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Lake Oswego Parks Board to tour Farr Property and discuss future of trails, bike park at January meeting

PHOTO COURTESY OF THE CITY OF LAKE OSWEGO - The proposed new multi-use trails at Luscher Farm would connect existing facilities and infrastructure to the new Farr Bike Park (highlighted at right) on the northern edge of the property. Plans to build a mountain-bike skills course and two miles of soft-surface trails at Luscher Farm have hit a major obstacle.

Representatives of the Friends of Luscher Farm have announced that they hope to stop any further progress on the Parks & Recreation Department proposal, saying it doesn't reflect the uses specified in the Luscher Area Master Plan (LAMP).

"We're not anti-mountain bike," said Nancy Gronowski, a Lake Oswego resident, longtime park planner with the City of Portland and member of the Friends group. "We just think Luscher Farm isn't the place."

Concept designs for the Parks Department proposal, unveiled at a couple of community open houses in November, incorporate some of the mowed trails that already wind their way through the 47-acre property bordered by Stafford Road to the west and Rosemont Road to the south. Additional soft-surface trails would also be built.

The Farr Bike Park, which would be located at the northern edge of the Luscher Farm property off Bergis Road, was designed by Christopher Bernhardt at C2 Recreation Consulting in Portland. It would include three downhill skills courses that vary in difficulty, with jumps in a range of sizes, banked turns, logs, wall rides and other features for mountain and BMX bikers to tackle. At the bottom of the three courses would be a trail that leads back to the top, where a large dirt berm would allow users to drop back into each course.

Plans for the bike park also call for a bike parking pad (cars would use the nearby lot at Hazelia Field), signs, a welcome kiosk, a porta-potty pad and a shade structure. Total cost for all of the trails is estimated at $250,000.

Gronowski joined fellow Friends organizer and Parks Board member Heidi Schrimsher — along with Olga Moriarty — in opposing the park and trail system at the Park Board's Dec. 19 meeting. Their argument included three parts:

• First, the group believes the proposed multi-use trails would actually be "single-track" trails designed specifically for mountain bikes to navigate the property,rather than the 5-foot-wide gravel trails for walking and hiking that the master plan — created as the guiding document for the property in 2013 — requires.

• Second, the Friends assert that the 2.64-acre Farr Property was originally intended to be used for a low-impact, passive-use neighborhood park, not a mountain bike skills park.

• And finally, they fear that a system of trails and a bike park would be an open invitation to mountain bikers from all over the region, turning Luscher Farm from a bucolic location intended for agricultural education and recreation into a regional destination for mountain bikes.

"Why would we put so much time into the master plan if we're not going to respect that?" Moriarty asked the parks board. "This doesn't speak to the integrity of Luscher Farm."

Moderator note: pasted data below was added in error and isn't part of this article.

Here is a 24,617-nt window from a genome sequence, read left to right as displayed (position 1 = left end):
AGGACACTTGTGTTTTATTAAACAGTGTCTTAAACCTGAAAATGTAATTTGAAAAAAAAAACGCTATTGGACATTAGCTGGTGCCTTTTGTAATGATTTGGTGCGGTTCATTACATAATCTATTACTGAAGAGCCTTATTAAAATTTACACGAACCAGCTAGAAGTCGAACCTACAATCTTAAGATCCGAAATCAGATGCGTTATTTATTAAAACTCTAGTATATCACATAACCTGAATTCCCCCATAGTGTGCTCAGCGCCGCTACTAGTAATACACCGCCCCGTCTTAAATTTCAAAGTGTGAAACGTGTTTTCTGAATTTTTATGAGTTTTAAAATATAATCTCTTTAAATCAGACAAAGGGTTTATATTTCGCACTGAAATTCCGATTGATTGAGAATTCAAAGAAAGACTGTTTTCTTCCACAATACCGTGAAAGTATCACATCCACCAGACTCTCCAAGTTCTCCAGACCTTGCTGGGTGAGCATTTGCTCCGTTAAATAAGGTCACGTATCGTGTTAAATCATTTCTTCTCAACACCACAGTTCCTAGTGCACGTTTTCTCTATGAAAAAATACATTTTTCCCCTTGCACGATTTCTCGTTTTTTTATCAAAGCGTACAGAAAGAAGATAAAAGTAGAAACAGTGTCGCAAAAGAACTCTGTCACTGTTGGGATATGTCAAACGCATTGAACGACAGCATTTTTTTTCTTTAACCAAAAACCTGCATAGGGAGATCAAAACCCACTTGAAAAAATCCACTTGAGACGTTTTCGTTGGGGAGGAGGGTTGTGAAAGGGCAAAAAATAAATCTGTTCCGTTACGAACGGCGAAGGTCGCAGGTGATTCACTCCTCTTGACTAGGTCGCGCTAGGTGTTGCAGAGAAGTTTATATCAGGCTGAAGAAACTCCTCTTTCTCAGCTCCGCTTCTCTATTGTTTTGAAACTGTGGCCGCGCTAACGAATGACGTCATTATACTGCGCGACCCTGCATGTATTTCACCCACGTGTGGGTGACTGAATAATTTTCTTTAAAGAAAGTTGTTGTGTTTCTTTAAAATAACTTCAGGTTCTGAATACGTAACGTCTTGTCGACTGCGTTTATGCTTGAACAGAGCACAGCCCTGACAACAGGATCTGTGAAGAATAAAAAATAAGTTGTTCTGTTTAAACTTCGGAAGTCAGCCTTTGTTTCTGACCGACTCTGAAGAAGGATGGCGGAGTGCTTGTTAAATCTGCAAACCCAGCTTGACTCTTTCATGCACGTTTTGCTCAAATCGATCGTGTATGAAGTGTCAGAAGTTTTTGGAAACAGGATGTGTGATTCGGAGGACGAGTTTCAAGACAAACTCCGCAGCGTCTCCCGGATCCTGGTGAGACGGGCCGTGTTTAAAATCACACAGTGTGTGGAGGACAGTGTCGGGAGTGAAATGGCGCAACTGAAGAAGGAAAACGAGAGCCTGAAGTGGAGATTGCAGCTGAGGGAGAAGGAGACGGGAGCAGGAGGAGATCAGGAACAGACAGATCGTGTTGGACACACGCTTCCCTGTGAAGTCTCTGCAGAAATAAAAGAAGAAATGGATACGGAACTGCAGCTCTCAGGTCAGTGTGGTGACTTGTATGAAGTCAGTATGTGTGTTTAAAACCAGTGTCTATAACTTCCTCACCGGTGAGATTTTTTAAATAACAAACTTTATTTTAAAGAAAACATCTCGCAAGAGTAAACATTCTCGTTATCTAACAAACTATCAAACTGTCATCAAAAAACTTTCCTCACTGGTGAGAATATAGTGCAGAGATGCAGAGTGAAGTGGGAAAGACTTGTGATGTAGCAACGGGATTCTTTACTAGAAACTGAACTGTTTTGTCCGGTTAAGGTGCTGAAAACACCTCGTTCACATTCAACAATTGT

But Parks Director Ivan Anderholm refuted some of those assertions, which were also included in a letter sent to him by Gronowski, Schrimsher and Moriarty earlier in the month. (Schrimsher also explained the Friends' stance in a Citizen's View published Dec. 20 in The Review.)

Anderholm told the board that the preliminary design — which was drawn up so that Parks & Rec could submit a land-use application to Clackamas County to see if putting the new facilities at Luscher Farm was even possible — called for multi-use, soft-surface trails that are 36-48 inches wide, not single-track trails as the Friends group alleges. Single-track trails are defined as being just wide enough for one mountain bike to navigate.

"The LAMP calls for a balance of uses, which includes walking, hiking and biking trails," Anderholm said. "There are many instances of successful implementation of multi-use trails at places like Powell Butte Nature Park and Mt. Tabor."

Furthermore, Anderholm said, he believes the small scale of the proposed Farr Bike Park is unlikely to cause Luscher Farm to become a regional destination.

At the end of the discussion, Schrimsher made a motion for the board to kill the proposal for trails and a bike park, but no second was made. Other board members said they felt they didn't have enough information to make a decision like that at this juncture, and they requested more time to be filled in on what the proposal calls for.

Board members also want to visit the Farr Property, where the bike park would be constructed. As a result, the board's upcoming January meeting will take place at Luscher Farm.

Anderholm said he also is in the process of scheduling three more opportunities for public input before any official decision is made. Those gatherings will likely be held in February, March and April.

Contact Lake Oswego Review reporter Sam Stites at 503-479-2375 or This email address is being protected from spambots. You need JavaScript enabled to view it..


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